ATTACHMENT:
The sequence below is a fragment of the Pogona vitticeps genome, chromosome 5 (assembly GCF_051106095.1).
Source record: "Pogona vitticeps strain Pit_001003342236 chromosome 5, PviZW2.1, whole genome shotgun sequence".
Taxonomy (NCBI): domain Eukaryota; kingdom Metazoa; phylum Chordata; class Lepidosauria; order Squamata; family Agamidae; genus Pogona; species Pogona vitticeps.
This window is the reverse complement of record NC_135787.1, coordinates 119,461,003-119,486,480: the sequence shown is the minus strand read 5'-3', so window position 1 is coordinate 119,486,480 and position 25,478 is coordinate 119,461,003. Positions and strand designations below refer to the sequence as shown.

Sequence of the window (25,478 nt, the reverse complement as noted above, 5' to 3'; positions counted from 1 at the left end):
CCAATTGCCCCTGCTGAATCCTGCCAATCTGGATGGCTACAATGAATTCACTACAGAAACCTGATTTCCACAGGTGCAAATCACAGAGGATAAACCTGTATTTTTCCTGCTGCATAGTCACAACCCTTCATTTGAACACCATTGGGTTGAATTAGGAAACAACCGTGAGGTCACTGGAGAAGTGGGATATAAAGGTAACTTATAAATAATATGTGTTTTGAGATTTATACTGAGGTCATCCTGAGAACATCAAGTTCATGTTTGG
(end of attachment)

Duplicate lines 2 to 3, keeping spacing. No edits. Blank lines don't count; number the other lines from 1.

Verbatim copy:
Source record: "Pogona vitticeps strain Pit_001003342236 chromosome 5, PviZW2.1, whole genome shotgun sequence".
Taxonomy (NCBI): domain Eukaryota; kingdom Metazoa; phylum Chordata; class Lepidosauria; order Squamata; family Agamidae; genus Pogona; species Pogona vitticeps.